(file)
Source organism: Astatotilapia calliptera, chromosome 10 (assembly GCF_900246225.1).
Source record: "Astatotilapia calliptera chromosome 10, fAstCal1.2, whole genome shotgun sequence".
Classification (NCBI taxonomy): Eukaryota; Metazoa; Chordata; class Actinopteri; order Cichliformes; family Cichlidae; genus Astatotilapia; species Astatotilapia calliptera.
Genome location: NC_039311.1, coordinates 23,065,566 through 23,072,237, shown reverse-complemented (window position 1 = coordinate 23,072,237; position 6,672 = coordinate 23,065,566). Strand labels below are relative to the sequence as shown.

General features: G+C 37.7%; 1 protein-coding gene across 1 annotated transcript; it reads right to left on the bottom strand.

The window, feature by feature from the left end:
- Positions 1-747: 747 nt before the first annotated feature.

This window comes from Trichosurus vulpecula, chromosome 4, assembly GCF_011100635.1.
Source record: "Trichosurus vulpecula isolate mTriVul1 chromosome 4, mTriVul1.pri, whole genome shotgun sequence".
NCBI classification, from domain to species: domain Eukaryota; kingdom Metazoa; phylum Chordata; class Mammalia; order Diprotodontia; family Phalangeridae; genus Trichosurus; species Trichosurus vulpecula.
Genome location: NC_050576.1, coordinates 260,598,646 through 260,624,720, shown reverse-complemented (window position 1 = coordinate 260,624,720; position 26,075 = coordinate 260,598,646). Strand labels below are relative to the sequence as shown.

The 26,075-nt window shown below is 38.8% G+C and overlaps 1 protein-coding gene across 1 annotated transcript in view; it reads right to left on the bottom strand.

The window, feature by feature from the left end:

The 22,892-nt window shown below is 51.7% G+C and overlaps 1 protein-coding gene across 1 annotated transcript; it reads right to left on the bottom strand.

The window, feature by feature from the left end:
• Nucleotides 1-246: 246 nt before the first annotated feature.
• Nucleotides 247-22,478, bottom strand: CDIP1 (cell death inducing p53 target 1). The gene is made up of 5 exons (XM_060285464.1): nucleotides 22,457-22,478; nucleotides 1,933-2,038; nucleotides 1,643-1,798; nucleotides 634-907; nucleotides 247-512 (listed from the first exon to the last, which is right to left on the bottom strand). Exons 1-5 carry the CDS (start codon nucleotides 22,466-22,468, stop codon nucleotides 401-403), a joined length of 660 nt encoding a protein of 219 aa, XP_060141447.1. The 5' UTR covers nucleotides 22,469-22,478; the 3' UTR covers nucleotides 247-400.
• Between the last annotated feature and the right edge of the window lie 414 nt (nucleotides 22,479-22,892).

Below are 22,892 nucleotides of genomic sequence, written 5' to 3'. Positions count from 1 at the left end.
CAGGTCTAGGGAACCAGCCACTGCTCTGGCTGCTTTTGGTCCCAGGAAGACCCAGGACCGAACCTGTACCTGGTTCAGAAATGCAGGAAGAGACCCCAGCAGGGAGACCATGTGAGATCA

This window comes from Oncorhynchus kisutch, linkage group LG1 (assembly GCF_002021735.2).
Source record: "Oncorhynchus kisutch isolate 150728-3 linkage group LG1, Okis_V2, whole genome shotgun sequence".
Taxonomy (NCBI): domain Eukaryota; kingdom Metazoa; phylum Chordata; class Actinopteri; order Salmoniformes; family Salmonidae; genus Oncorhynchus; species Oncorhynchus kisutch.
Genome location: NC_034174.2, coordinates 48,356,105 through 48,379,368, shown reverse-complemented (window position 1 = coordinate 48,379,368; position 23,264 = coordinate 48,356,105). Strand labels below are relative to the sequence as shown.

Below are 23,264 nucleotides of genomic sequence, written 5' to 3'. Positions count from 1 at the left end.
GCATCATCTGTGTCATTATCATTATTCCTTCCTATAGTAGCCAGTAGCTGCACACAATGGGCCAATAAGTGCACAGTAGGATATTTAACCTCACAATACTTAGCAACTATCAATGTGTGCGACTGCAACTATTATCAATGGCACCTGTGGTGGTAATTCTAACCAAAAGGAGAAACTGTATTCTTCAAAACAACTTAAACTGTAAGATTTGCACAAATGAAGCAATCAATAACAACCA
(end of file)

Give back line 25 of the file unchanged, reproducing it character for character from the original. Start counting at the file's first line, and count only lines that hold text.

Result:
Below are 23,264 nucleotides of genomic sequence, written 5' to 3'. Positions count from 1 at the left end.